134.2 proof in the USA boils down to 67.1% abv. The Americans like to keep things simple, which is most likely why they moved away from the old Imperial Proof still occassionally used in England. The Americans just double their ABV, in England the multiplication factor is 1.75. That’s why whiskies from the UK at 100 proof are 57.% abv.
What the Imperial Proof exactly means has something to do the strength of navy rum and gun powder, I believe. When mixed, both had to ignite if their strengths were good. If not, one was of lower quality. Something like that…
Anyway, I really like Elijah Craig. Their 12 and 18 year olds are great whiskies and especially the 12 is easy to get your hands on, even on a limited budget (under € 30 in shops here). When this belter of a whiskey came out, I just had to try it. Together with the Four Roses yadayadayada it made for the kick off of this bottle-share.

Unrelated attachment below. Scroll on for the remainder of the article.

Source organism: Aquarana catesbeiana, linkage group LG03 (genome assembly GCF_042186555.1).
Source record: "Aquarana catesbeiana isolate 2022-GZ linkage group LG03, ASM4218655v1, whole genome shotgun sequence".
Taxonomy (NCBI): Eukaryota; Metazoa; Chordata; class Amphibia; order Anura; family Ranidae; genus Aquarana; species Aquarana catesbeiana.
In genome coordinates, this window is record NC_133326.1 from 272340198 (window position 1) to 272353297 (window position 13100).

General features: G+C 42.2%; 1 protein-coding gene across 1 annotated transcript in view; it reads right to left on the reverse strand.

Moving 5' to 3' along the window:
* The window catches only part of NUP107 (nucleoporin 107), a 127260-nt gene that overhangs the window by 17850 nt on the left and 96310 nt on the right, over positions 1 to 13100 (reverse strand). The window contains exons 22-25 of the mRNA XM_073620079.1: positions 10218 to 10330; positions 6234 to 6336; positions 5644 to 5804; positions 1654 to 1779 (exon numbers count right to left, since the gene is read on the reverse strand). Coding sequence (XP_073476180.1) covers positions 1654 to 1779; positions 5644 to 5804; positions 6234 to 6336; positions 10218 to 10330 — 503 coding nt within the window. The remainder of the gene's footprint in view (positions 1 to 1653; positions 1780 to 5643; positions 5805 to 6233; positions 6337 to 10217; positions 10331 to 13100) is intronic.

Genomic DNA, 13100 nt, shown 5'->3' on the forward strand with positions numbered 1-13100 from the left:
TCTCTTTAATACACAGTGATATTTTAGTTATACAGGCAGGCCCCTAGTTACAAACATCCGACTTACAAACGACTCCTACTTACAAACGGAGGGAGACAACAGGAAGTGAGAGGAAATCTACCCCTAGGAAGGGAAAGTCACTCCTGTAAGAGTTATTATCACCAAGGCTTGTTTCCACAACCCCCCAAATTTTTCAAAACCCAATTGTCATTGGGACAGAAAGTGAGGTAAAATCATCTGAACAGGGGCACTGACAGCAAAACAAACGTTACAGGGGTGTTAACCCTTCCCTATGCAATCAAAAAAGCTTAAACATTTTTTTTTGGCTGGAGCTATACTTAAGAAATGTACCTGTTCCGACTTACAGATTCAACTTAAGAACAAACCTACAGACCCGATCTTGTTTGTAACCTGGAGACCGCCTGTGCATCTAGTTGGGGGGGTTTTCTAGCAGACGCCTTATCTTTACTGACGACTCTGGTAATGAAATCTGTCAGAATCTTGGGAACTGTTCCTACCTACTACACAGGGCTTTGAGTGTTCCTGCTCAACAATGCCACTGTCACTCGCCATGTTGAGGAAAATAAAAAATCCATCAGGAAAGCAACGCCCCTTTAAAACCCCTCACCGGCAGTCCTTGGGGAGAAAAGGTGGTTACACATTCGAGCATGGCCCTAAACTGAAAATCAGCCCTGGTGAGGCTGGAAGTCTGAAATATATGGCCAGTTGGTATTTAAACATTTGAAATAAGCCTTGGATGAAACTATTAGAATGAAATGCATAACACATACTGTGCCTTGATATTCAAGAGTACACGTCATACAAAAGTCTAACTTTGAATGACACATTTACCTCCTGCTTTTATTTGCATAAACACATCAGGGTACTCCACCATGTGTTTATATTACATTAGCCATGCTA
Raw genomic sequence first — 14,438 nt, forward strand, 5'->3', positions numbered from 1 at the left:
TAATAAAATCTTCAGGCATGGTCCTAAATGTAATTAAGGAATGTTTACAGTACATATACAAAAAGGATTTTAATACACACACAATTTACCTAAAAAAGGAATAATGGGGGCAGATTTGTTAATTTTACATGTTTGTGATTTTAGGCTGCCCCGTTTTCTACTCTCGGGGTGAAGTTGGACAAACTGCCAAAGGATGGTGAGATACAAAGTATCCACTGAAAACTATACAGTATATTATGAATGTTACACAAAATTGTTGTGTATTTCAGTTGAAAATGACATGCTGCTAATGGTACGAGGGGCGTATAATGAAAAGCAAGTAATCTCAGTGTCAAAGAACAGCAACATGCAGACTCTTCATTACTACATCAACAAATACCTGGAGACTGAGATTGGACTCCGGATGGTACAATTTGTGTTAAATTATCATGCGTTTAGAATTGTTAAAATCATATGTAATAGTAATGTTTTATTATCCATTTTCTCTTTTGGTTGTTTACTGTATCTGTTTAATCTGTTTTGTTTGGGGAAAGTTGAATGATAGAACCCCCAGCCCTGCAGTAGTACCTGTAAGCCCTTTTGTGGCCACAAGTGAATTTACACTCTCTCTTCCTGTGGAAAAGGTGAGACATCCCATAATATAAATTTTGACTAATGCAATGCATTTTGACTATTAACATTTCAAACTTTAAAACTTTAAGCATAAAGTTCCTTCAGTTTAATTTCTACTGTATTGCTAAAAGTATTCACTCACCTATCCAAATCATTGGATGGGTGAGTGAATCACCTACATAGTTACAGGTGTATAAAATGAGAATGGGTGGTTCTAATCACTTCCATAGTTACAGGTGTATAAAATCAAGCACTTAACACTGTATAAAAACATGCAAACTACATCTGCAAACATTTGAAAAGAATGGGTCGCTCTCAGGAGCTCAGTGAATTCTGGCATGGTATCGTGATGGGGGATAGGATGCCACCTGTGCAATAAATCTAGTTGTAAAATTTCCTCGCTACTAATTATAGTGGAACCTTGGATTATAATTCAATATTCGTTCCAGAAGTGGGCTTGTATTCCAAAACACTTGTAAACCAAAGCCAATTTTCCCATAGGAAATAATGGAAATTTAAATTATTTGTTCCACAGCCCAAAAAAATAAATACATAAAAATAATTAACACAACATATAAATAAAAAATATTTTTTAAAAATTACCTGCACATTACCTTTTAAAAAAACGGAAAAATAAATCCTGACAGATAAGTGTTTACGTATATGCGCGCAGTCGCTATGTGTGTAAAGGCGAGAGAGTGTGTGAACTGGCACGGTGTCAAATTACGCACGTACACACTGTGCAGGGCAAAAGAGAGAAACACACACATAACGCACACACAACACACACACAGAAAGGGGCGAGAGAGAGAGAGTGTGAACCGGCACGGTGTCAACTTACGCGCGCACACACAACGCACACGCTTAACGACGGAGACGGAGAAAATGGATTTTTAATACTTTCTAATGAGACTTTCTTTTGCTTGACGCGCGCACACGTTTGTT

Lots of oak, leather and furniture polish, horse saddles. It’s rich and sweet too, with raspberry and quite some dryness.
Very sharp. The 67.1% abv is not well hidden, so to say. Lots of dryness and oak. The dry bit may also be the alcohol of course. Some cork (not in a bad way) and heaps of chili peppers.
The finish is long but not as intense as expected. When it starts to ease a bit the chili comes back. Oak again, with sweet fruits and red cinnamon.
This is a belter. The flavours are not as complex as I expected them to be, but it’s a delicious whiskey nonetheless. I’m not entirely sure if this would be a go to whiskey if you want a ridiculously high proof Bourbon, but it’s very interesting for sure. What I’m trying to say is that I really love the 12 year old, and at less than half the price I’d go for that. This is not a waste of money though.
Elijah Craig Barrel Proof, 134.2 proof. No longer available at Master of Malt, but it used to cost £ 66.28